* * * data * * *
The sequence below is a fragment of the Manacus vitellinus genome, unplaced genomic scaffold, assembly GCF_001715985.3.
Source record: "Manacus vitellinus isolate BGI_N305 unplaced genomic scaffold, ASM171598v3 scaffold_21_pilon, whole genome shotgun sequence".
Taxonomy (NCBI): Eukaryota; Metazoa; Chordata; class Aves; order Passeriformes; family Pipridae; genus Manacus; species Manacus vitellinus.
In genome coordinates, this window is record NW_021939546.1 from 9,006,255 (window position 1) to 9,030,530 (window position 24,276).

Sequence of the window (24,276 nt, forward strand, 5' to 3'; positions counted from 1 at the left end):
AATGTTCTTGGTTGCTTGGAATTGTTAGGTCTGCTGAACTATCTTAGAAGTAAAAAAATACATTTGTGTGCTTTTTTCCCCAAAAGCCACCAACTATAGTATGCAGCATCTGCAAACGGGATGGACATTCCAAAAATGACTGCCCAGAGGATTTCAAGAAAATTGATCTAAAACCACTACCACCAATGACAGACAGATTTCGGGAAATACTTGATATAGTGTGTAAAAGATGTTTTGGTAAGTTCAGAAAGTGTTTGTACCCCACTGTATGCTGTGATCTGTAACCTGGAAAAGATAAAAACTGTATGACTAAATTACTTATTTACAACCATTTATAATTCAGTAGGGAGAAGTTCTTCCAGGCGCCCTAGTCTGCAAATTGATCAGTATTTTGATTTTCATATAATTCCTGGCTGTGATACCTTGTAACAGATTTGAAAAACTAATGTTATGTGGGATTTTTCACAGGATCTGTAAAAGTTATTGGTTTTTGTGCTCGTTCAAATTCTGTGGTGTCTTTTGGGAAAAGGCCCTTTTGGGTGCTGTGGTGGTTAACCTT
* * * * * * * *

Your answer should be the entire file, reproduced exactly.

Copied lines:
The sequence below is a fragment of the Manacus vitellinus genome, unplaced genomic scaffold, assembly GCF_001715985.3.
Source record: "Manacus vitellinus isolate BGI_N305 unplaced genomic scaffold, ASM171598v3 scaffold_21_pilon, whole genome shotgun sequence".
Taxonomy (NCBI): Eukaryota; Metazoa; Chordata; class Aves; order Passeriformes; family Pipridae; genus Manacus; species Manacus vitellinus.
In genome coordinates, this window is record NW_021939546.1 from 9,006,255 (window position 1) to 9,030,530 (window position 24,276).

Sequence of the window (24,276 nt, forward strand, 5' to 3'; positions counted from 1 at the left end):
AATGTTCTTGGTTGCTTGGAATTGTTAGGTCTGCTGAACTATCTTAGAAGTAAAAAAATACATTTGTGTGCTTTTTTCCCCAAAAGCCACCAACTATAGTATGCAGCATCTGCAAACGGGATGGACATTCCAAAAATGACTGCCCAGAGGATTTCAAGAAAATTGATCTAAAACCACTACCACCAATGACAGACAGATTTCGGGAAATACTTGATATAGTGTGTAAAAGATGTTTTGGTAAGTTCAGAAAGTGTTTGTACCCCACTGTATGCTGTGATCTGTAACCTGGAAAAGATAAAAACTGTATGACTAAATTACTTATTTACAACCATTTATAATTCAGTAGGGAGAAGTTCTTCCAGGCGCCCTAGTCTGCAAATTGATCAGTATTTTGATTTTCATATAATTCCTGGCTGTGATACCTTGTAACAGATTTGAAAAACTAATGTTATGTGGGATTTTTCACAGGATCTGTAAAAGTTATTGGTTTTTGTGCTCGTTCAAATTCTGTGGTGTCTTTTGGGAAAAGGCCCTTTTGGGTGCTGTGGTGGTTAACCTT